On the surface, the characters also appear tame — professors of history and child psychology, graduate students, writers and the kind of people who quote poetry to themselves out of the blue. Yet as they go about the business of teaching classes and throwing dinner parties, dangers lie in precisely those unguarded moments, because the territory of these intricate, layered tales is heavily mined.

Everything leads up to the moment when Lee pounces — and she is a brilliant, subtle, tender stalker. The joys of a new marriage, a case of plagiarism, a cheating coworker, a crush on a fellow student all distract from the inevitable attack until all that’s left is to “crouch down, hold tight” and endure it.

In the title story, the bobcat is a real one that tried to kill a female hiker in Nepal, but at the dinner party she attends, it stands in for the lurking surprise awaiting her happily married hosts. Throughout the evening, as the wife worries over everything from her “quick-start terrine” to the outcome of a legal case involving a Hmong immigrant, she watches another couple for signs that the husband is cheating. As to the real threat, Lee offers playful clues, one of which is a guest descended from the infamous Donner Party: “I watch my back,” her husband jokes. (more…)

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The people in Hugh Sheehy’s debut collection of short stories aren’t really invisible, but they might as well be. As one character puts it, “Not because I’m literally invisible, but because I don’t connect to other people.”

How to explain their peculiar status? Maybe it’s because their histories are filled with people who’ve disappeared: a friendly neighbor dismembered in her own basement, a father who descended into madness, friends who climbed into “a faded maroon” van and never returned, a wife stuffed into a bathtub after a lethal drug overdose. Some fade away without ever going anywhere at all. Even their memories vanish.

Left behind, the characters in The Invisibles (University of Georgia Press, $24.95) try to make sense of what remains. In the title story, a teenager whose two friends have been abducted revisits the disappearance ten years earlier of her mother, recalling the chilling games of hide-and-seek they played together beforehand that proved people could go missing without notice.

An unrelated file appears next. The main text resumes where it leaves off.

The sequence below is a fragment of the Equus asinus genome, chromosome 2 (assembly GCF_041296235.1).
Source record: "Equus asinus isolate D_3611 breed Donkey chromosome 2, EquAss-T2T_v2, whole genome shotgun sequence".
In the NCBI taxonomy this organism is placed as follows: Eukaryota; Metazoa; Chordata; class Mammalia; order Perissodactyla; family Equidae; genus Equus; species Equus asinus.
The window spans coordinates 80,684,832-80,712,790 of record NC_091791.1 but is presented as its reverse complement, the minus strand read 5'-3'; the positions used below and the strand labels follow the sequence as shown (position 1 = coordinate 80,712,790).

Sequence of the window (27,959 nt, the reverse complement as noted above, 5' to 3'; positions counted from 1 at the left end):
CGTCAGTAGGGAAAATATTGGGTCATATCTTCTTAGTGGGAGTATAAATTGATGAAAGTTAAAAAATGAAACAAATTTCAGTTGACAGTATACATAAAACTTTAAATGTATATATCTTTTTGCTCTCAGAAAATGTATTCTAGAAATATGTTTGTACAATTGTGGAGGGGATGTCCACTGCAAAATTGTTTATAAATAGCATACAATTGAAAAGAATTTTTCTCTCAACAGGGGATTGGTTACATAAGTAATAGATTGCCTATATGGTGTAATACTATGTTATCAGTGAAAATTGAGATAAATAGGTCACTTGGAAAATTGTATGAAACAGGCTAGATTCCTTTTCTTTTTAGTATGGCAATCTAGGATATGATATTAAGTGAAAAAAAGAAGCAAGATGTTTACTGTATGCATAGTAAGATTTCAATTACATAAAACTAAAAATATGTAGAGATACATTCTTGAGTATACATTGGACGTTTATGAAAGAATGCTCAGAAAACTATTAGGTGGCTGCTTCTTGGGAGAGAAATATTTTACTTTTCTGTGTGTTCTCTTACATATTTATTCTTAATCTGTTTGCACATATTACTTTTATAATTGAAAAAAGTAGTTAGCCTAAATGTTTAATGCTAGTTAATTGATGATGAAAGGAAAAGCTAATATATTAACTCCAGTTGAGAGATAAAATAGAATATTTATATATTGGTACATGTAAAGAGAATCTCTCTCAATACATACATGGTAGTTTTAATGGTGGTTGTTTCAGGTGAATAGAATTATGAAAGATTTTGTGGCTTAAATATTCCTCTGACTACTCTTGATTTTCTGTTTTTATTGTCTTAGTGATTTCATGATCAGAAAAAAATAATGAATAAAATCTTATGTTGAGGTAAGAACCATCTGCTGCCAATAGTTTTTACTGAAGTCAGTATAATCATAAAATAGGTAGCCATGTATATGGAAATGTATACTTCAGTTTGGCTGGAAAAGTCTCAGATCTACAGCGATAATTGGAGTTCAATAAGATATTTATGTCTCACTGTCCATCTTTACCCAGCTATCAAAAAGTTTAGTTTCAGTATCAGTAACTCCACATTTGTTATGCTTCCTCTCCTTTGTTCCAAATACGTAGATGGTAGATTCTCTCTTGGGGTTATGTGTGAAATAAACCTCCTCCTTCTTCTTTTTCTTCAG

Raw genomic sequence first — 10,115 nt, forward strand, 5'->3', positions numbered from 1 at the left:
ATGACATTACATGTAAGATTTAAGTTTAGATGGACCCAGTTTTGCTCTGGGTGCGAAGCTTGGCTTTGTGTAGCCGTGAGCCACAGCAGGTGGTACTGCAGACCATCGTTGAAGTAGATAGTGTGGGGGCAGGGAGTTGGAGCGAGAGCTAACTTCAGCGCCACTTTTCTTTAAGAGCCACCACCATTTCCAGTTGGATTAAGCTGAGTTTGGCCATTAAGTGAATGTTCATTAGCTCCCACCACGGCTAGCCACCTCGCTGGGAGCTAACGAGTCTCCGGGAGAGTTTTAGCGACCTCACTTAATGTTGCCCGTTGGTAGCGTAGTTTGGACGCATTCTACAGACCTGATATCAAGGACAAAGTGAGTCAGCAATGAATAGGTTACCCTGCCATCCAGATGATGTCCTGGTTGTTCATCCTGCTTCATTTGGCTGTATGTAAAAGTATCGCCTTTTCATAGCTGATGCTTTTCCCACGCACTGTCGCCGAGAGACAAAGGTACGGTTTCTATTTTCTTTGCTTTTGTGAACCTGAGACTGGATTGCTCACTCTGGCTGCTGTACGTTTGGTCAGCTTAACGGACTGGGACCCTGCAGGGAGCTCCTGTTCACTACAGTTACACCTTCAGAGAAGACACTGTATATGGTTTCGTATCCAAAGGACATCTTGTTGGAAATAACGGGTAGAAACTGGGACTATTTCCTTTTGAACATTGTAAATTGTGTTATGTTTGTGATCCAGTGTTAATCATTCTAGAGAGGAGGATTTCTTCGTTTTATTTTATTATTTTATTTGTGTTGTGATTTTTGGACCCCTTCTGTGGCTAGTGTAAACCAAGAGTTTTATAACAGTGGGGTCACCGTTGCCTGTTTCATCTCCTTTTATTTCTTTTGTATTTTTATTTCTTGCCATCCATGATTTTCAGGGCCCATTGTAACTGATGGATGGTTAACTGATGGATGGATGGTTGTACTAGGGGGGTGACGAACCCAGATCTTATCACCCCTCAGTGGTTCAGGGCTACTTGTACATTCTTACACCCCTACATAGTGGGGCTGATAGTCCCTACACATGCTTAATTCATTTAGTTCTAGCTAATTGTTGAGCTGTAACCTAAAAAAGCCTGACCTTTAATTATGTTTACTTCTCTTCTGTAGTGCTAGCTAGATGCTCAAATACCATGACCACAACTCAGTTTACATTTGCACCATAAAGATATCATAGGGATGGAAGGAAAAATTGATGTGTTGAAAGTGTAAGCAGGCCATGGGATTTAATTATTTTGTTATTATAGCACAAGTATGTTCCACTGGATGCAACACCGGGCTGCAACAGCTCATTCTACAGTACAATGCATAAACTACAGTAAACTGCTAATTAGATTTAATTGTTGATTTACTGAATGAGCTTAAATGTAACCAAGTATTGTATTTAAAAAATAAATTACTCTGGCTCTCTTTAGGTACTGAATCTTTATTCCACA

“The invisible,” the daughter tells us, “is a person who is unnoticeable, hence unmemorable.”

But you’ll remember them — Sheehy’s finely crafted genre-bending mash-up of thrillers, fairy tales, realism and children’s stories makes sure of it. Murders, dismemberment, abductions and marauding killers add suspense and terror to these layered accounts of loneliness and loss, where there’s always more than one way of falling through the cracks. (more…)

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I’ve just finished Anthony Doerr’s Memory Wall, now out in paper. With only six stories, it seems like a slender collection, but the title story is nearly 80 pages long, and the last, “Afterworld,” runs to 55 pages. Although they’re clearly the two powerhouses of this collection, what I came away liking best were two others: “Village 113” and “The River Nemunas.”

Doerr seems uniquely qualified to write about memory. He was a history major who writes a column on science books for the Boston Globe. His novel, About Grace (2004) was a meditation on loss, memory, precognition and water; in it, a hydrologist who occasionally dreams events that later come true runs away from one of them, leaving behind his wife and infant daughter. It’s a wonderful book to get lost in, filled with dreams and snow, one of those novels I recommend to people I know will overlook the improbable plot.

The title story in Memory Wall is about an elderly South African woman suffering from dementia in a futuristic society where technology enables her to access her memories through a science-fictionlike device that “reads” memory tracings pulled from the brain and recorded onto cartridges. While the elderly play back their entire lives, one tape at a time, a kind of piracy has grown up around the tapes, which are traded on the street. There are also “memory tappers,” people whose heads are implanted with ports that allow them to read the cartridges.

It’s all a bit spooky and creepy, reminiscent of Vonnegut without the humor.

Gorgonops longifrons

Doerr complicates things further by giving the old woman, Alma, a dead husband who was on the brink of a fantastic and wildly profitable discovery—he had found “a rare Permian fossil” called Gorgonops longifrons, a complete skeleton of which would be worth millions—when he had a fatal heart attack. Alma was with him that day but has never been able to remember exactly where they were.

A cutthroat fellow fossil hunter thinks the spot is still lodged somewhere in her head, and he’s using a memory tapper, a 15-year-old boy named Luvo, to exhaustively scan each of Alma’s hundreds of memory tapes in hopes of recovering the exact location. How this eventually happens and what becomes of everyone involved is less important than what Luvo eventually understands: “It’s the rarest thing … that gets preserved, that does not get erased, broken down, transformed.”

This is the heart of every story in Memory Wall, where characters from all corners of the world—Cape Town, Minnesota, Korea, Idaho, a Chinese village named 113, Lithuania, Hamburg—try to restore or sustain that elusive memory. The language Doerr fits to this search is like the vocabulary of memory: sometimes elegiac and lush, sometimes sharper and exact, a strange blend of science and poetry. (more…)